Notes that Hong Kong’s high degree of autonomy is not an intrinsic feature of the territory, as in a federal state, but is granted by central government authorities
The development and progress of Hong Kong in the past 20 years after its return to China have been witnessed and recognized by all. Today, Hong Kong is one of the best cities in the world in terms of economic freedom, per capita income, level of rule of law, public security and average life expectancy, surpassing the United States and many European countries. Hong Kong owes its gratifying achievements to implementation of the “one country, two systems” principle. However, after 20 years of practice of “one country, two systems” in Hong Kong, misunderstanding about this principle, especially the “two systems” part, still exists among politicians in Hong Kong.
What does “two systems” mean exactly? According to the Basic Law, “two systems” refers to nothing else but the socialist system and capitalist system. When judging whether “two systems” has been effectively implemented in Hong Kong, the most fundamental criterion should be: Is the capitalist system well maintained in Hong Kong? Is capitalism in Hong Kong running well? Unfortunately, some people in Hong Kong only care about how much “inherent power” Hong Kong has, and at which point central authorities should stop concerning themselves with Hong Kong issues, instead of focusing on how well capitalism works. This attitude has completely deviated from the original intent of the “one country, two systems” principle.
According to the national Constitution and the Basic Law of the Hong Kong Special Administra- tive Region, there is no room for any decentralization from central government and Hong Kong SAR Government. Hong Kong, as an SAR, does not have any inherent power itself, and all Hong Kong’s powers are conferred by the central government. There is no doubt that after the handover Hong Kong has enjoyed a very high degree of autonomy which is rare in today’s world. Under the Basic Law, Hong Kong has independent judicial power — including that of final adjudication, currency issuing power and customs and immigration jurisdiction — while many states of federal system countries have no such powers. As a result, some people take it for granted that Hong Kong, as an SAR, should be independent of the authority of central government, except that it has no jurisdiction over acts of state such as defence and foreign affairs. It is precisely because of this misunderstanding that, when the central government released “The Practice of the ‘One Country, Two Systems’ Policy in the Hong Kong Special Administrative Region” in 2014, some people were dismayed and disoriented.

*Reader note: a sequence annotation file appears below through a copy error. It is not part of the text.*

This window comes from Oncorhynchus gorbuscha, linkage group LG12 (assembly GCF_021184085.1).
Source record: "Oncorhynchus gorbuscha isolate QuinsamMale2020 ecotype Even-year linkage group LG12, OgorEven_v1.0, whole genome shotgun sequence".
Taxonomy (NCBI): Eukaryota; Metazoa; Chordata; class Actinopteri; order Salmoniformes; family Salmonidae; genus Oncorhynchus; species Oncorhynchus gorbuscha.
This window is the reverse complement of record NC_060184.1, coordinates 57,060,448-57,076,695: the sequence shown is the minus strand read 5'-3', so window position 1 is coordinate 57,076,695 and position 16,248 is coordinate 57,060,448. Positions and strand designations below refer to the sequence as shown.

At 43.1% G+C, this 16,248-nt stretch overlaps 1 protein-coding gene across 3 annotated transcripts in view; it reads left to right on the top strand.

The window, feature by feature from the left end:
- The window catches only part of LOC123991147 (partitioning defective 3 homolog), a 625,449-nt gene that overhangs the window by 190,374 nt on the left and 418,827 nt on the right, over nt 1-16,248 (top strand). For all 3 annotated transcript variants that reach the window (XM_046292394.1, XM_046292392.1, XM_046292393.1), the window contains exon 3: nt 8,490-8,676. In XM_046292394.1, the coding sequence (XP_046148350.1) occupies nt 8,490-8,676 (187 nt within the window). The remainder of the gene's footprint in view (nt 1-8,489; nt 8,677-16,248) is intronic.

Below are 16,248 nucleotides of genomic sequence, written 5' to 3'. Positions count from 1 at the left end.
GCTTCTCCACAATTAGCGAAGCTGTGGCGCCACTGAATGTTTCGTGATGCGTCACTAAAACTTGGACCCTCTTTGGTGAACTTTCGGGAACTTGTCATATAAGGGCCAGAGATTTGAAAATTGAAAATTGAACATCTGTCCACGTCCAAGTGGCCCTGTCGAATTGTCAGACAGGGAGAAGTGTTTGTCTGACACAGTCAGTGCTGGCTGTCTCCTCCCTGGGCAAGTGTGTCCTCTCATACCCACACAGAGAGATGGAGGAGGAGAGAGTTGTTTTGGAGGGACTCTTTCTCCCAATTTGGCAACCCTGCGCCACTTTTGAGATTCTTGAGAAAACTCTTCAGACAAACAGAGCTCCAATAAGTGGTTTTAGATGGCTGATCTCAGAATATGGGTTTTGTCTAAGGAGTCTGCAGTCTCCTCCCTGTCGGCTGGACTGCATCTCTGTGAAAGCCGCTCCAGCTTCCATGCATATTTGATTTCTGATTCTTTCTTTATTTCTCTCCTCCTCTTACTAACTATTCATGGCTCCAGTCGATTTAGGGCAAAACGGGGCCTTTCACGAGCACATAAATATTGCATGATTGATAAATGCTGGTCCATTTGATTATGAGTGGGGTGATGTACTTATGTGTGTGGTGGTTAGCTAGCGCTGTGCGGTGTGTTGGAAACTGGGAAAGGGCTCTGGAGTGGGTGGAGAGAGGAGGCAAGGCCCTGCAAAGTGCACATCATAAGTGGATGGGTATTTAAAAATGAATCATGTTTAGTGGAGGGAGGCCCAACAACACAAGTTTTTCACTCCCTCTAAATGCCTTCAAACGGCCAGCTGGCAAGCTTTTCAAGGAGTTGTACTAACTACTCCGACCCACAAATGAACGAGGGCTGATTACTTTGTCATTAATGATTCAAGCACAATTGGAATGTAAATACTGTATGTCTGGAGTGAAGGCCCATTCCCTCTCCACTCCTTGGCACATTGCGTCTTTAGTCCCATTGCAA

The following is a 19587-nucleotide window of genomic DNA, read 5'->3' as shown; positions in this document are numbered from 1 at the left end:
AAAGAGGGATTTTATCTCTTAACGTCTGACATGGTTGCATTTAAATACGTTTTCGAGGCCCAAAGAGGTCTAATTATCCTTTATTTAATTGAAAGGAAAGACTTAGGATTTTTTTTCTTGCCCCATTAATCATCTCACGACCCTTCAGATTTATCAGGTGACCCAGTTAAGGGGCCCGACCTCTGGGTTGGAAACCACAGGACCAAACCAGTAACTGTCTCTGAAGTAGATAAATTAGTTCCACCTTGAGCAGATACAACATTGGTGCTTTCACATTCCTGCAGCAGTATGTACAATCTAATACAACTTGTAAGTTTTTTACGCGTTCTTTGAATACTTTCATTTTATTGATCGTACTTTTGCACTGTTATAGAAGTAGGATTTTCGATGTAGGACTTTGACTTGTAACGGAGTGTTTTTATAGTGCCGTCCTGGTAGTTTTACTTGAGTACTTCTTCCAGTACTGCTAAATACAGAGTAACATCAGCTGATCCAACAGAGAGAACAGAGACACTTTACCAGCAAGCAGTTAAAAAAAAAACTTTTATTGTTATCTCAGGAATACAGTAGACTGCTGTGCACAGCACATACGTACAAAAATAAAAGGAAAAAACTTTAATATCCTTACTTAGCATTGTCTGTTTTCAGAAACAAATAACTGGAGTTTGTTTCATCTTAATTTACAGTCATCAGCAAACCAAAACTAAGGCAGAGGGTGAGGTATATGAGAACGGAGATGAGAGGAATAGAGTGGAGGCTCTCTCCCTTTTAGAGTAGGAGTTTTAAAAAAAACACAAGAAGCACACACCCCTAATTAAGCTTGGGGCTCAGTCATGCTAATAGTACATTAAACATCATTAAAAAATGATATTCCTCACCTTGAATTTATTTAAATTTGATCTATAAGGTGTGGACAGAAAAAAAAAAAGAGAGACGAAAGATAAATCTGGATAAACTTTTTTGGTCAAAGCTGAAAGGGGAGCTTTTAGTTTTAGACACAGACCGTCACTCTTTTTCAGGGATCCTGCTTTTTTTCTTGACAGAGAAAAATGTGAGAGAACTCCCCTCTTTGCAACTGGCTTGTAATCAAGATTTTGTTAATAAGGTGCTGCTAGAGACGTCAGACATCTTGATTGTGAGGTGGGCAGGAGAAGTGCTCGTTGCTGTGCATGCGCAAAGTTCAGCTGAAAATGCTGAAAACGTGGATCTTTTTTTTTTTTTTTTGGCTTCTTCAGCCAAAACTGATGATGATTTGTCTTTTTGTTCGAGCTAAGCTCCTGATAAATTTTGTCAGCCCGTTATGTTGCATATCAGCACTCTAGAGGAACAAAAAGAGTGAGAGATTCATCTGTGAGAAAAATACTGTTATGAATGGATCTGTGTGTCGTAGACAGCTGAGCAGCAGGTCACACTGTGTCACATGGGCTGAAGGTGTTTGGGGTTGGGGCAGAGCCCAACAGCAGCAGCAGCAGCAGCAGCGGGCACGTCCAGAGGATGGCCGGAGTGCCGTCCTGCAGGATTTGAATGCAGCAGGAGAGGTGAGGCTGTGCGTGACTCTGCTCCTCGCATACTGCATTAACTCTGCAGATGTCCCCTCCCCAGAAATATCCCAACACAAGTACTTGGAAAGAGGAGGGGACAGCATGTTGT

What has been overlooked is that as an SAR in a unitary state, the autonomy Hong Kong enjoys does not change the legal framework that the Hong Kong SAR is a local organ of state power at primary level, led by the central leadership. Even if it has a higher degree of autonomy than many states in a federal dispensation, it could not change the fact that the SAR is under China’s central government, because the high degree of autonomy of the SAR is not an inherent power but comes solely from authorization by the central leadership; its high degree of autonomy is subject to the level of the central leadership’s authorization, which is completely different from the state power in a federal system. The fundamental difference lies in that even if the state power of the federal state is less than the autonomy of the Hong Kong SAR, its power is inherent in the state. The difference between two systems must not be confused.
In short, the “two systems” in “one country, two systems” refers to the social systems of socialism and capitalism adopted by the mainland and Hong Kong respectively, rather than the decentralization from central leadership to the HKSAR Government. It is particularly necessary to clarify the meaning of “one country, two systems” on the 20 th anniversary of Hong Kong’s return to the motherland.
What has been overlooked is that as an SAR in a unitary state, the autonomy Hong Kong enjoys does not change the legal framework that the Hong Kong SAR is a local organ of state power at primary level, led by the central leadership.
The author is research fellow and director of Shangdao Institute for Social Research.